Flu Shot Facts for Patients

flu shot facts

When it comes to the flu shot, healthcare providers have heard all the excuses:

The flu shot gives you the flu.

“I’m healthy; I don’t need a flu shot.”

I got it last year.

It doesn’t always work.

Trying to convince patients to get their annual flu shot can be challenging. Here are some flu shot facts to help you meet that challenge and encourage your patients to get vaccinated against the flu

Flu Shot Facts

Can the flu shot give you the flu?
No. Flu vaccines are made with either ‘inactivated’ flu viruses that have been killed and therefore are not infectious or by using a single gene from a flu virus. The single gene produces an immune response without causing an infection. However, an immune response can cause mild symptoms such as achy muscles or a low-grade fever.

Do healthy people need to get a flu shot?
Yes, even healthy people should get a flu shot. The flu virus can spread quickly from others up to six feet away and even from surface contact. To avoid influenza and protect yourself and your family, the CDC recommends everyone over the age of six months get the flu vaccine annually.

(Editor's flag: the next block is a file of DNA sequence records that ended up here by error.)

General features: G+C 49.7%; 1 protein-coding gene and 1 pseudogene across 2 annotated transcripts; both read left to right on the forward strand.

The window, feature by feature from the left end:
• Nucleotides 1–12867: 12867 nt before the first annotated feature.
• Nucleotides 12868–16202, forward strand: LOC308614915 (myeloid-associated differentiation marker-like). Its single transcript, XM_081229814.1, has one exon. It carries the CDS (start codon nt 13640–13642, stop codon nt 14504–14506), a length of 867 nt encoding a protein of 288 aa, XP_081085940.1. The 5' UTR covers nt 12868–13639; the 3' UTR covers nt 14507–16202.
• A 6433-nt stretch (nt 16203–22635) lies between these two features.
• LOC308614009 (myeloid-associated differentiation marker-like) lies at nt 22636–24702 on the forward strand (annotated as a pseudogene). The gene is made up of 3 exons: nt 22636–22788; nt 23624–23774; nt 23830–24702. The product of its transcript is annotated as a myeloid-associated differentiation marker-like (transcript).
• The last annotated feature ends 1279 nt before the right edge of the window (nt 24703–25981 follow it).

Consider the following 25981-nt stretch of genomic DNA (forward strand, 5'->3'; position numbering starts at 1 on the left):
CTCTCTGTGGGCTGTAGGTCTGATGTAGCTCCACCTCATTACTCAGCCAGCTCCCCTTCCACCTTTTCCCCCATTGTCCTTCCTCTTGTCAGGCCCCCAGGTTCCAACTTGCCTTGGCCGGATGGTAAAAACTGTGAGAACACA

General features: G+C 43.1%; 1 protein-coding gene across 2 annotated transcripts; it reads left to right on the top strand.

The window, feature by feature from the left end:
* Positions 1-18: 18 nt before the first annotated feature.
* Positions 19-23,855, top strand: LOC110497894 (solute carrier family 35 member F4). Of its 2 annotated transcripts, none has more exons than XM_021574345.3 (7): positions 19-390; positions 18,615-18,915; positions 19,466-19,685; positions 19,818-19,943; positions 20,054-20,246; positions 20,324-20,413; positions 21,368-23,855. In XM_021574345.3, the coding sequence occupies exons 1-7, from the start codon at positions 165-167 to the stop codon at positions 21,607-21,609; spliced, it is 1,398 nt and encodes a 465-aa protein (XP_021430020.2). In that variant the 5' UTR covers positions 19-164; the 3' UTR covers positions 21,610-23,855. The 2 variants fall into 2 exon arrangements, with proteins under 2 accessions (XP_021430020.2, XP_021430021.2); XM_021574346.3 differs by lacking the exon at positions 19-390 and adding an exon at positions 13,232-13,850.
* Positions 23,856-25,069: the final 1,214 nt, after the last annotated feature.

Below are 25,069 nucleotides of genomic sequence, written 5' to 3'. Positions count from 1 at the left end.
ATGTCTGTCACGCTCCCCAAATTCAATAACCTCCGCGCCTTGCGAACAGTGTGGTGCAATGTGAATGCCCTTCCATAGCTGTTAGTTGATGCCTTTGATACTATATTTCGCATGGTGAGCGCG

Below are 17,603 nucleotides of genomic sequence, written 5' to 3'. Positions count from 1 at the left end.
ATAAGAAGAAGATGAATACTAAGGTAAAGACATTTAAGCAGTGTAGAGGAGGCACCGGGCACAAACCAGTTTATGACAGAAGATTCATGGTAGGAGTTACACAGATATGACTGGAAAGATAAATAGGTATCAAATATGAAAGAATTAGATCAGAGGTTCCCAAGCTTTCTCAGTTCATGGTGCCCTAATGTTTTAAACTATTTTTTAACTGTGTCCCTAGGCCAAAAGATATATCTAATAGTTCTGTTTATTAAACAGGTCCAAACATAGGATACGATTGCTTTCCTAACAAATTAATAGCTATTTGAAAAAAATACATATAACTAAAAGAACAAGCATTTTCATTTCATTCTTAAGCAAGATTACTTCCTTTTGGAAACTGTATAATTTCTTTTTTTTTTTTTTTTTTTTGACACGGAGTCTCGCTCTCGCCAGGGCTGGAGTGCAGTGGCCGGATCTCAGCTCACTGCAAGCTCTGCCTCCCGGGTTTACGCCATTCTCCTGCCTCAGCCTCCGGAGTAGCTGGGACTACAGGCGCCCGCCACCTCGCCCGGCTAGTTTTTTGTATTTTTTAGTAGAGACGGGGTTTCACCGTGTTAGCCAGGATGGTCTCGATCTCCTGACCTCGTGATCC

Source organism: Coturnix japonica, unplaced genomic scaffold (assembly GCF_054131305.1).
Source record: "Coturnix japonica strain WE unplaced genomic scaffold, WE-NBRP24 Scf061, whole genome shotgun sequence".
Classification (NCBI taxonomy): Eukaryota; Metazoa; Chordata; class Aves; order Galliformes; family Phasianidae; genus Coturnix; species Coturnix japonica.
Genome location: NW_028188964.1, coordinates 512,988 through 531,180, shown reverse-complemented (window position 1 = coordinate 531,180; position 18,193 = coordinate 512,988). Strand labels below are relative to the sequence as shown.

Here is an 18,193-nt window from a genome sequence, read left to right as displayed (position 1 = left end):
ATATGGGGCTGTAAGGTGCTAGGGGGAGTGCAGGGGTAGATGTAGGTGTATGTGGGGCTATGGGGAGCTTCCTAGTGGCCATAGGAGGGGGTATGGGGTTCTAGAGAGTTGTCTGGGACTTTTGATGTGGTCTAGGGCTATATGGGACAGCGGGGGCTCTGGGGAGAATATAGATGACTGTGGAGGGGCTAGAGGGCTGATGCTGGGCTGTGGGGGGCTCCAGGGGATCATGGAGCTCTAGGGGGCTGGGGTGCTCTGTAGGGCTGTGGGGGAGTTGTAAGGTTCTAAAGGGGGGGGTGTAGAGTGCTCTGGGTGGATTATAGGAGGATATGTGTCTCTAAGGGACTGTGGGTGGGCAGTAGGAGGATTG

I got a flu shot last year; why do I need it again?
Flu virus strains change over time, and new vaccines are produced continuously to combat them; that’s why it’s vital to get vaccinated for each flu season. In addition to that, your body’s immune response to vaccines declines over time, so staying current on your vaccines is vital to your health.

The shot doesn’t always work, so why bother?
For the 2018- 2019 flu season, the CDC estimates that the vaccine reduced illness risk by around 47% in vaccinated people. However, this number only measures the risk of being diagnosed with the flu. It does not take into consideration how getting the flu shot can reduce the severity of symptoms. Recent studies show that flu vaccination reduces the risk of flu illness by between 40% and 60%.

According to Dr. Grein of Cedars Sinai, “data shows that the flu shot not only reduces your risk of getting the flu but can also significantly reduce how sick you get. Overall, people who get the flu shot but still get the flu have shorter symptoms and are much less likely to be hospitalized or suffer serious complications.”

Flu season typically begins in October and peaks between December and February. The CDC recommends getting the flu vaccine by the end of October. Use the flu vaccine finder to locate an Immunizer near you. 

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